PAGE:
Reboot Vs Reset
Reboot and reset- we hear these two words all the time when dealing with technology. To the non-techie ear, they may even sound synonymous. Whether you’re having trouble connecting to the wifi, getting your email on your iPad, or playing a show on your Roku, one common solution is- reboot the device. The popular Britcom The IT Crowd features the now infamous greeting “Hello IT, have you tried turning it off and on again?”
But that is exactly where the confusion lies. Devices like cable modems and routers typically have a reset button but not a reboot button. Have you ever wondered why the reset button is deeply recessed and requires a pen or similar implement to hit? That’s because it wasn’t intended to be used for everyday trouble shooting.
Rebooting the device is all that is required 99.9% of the time. “But how do I reboot the device?” you ask. The same way you boot the device. To boot a device means to turn it on. So, to reboot the device simply means to turn it off and then after a brief pause turn it back on again. When you’re specifically dealing with modems and routers this means to disconnect the electricity to the device and then after a brief pause (slowly count to 60) reconnect it.
Sometimes there’s a lot of cables and cords connected to a modem or router. The temptation may be to unhook them all- which can lead to other problems. The simplest way to circumvent this is to plug the modem or router in to a power strip with a power switch. Then you just flip the switch to power cycle it. However, if you don’t have a power strip you can simply follow the cord back to the power outlet and unplug/plug that cord from the back of the device.
Back to that reset button. What would it be used for? Think of it as the “factory reset” button. In the case modems or routers leased from HCC you would never need to use the reset button. HCC would only use the reset button once the device was returned to us to wipe the unique user settings that allowed it to provide your internet service.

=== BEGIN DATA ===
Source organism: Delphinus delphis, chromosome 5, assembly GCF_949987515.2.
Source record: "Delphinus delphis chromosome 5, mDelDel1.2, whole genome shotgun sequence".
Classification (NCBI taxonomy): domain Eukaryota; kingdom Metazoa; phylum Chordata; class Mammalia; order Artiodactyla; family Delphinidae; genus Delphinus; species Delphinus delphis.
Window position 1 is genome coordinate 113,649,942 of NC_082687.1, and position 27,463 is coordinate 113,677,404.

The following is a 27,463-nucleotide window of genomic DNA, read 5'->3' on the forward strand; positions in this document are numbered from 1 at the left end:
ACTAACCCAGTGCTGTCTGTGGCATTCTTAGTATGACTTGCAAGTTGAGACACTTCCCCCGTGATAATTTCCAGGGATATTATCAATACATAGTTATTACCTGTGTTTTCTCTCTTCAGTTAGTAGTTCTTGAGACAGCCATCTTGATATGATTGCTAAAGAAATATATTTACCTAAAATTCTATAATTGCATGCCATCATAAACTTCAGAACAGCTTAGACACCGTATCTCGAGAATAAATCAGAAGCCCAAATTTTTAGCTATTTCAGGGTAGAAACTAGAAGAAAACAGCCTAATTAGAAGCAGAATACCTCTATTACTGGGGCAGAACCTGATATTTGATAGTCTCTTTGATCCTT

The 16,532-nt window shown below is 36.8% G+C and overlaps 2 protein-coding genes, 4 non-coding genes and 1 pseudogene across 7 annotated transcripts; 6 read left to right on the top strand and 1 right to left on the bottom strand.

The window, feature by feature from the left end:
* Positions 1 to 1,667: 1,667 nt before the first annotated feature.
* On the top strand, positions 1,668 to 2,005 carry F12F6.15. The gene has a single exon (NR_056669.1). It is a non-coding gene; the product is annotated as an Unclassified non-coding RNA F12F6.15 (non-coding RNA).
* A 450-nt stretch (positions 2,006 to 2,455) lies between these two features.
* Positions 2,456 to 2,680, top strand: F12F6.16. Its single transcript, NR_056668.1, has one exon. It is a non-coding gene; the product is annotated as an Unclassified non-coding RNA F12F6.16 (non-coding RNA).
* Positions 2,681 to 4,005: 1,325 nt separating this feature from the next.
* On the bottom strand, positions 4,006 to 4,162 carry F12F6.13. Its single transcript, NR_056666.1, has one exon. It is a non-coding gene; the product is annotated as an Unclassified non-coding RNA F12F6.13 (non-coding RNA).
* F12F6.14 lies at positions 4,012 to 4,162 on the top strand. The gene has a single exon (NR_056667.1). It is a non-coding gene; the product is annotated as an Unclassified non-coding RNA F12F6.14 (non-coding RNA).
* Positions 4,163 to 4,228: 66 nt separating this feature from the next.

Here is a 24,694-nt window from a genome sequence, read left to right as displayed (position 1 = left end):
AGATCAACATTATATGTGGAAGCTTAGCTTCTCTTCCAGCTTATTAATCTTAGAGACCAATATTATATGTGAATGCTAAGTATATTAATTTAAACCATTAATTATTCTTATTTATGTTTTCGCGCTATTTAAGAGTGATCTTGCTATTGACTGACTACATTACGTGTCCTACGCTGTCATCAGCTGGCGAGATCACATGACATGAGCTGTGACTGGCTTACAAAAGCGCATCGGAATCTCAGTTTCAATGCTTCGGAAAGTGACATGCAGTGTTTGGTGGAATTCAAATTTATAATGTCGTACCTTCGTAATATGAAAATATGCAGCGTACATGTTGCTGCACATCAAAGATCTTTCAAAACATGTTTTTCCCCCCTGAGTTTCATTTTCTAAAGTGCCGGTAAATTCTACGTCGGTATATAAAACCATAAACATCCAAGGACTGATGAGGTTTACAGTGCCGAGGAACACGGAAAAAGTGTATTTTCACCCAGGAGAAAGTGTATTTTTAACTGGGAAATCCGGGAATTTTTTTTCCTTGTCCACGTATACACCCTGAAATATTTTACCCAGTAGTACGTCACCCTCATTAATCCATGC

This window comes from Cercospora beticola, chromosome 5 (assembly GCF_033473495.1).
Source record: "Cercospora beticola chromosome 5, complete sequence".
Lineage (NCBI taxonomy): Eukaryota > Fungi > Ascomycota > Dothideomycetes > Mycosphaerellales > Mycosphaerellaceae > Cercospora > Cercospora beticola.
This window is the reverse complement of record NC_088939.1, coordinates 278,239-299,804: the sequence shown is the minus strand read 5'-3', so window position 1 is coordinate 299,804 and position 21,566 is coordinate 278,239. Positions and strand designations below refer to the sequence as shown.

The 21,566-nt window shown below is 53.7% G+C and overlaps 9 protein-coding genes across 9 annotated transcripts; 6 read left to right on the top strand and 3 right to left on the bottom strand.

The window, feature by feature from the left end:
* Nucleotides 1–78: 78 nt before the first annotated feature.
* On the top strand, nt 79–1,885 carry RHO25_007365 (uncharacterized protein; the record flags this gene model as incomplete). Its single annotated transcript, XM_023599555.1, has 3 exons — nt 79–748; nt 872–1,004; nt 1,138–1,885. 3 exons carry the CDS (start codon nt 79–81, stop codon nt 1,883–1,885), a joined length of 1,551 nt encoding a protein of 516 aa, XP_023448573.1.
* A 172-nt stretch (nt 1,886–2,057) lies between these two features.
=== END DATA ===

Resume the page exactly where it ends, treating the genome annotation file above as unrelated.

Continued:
If you’re talking about devices like phones, tablets, media streaming devices (Rokus, Fire TV, etc) you’ll still want to reboot the device for everyday trouble shooting. All devices occasionally get system updates. These updates can sometimes cause the device to act glitchy until they’ve been”¦ rebooted. Some system updated even require that a reboot be performed (ever notice how Windows does this). In some extreme cases, like malware or overfull storage, you may want to perform a factory reset to get a clean slate. However, these are very rare, and you may want to get the advice of a professional. You can always call HCC technical support for a second opinion.
The take away is that rebooting is your friend and is the correct trouble shooting step 99.9% of the time. It just means to power down the device, giving it a chance to clear any errors, and then power it back on again, and reconnect to the network. Which is basically what Chris O’Dowd was saying in his flippant tagline “Hello IT, have you tried turning it off and on again”.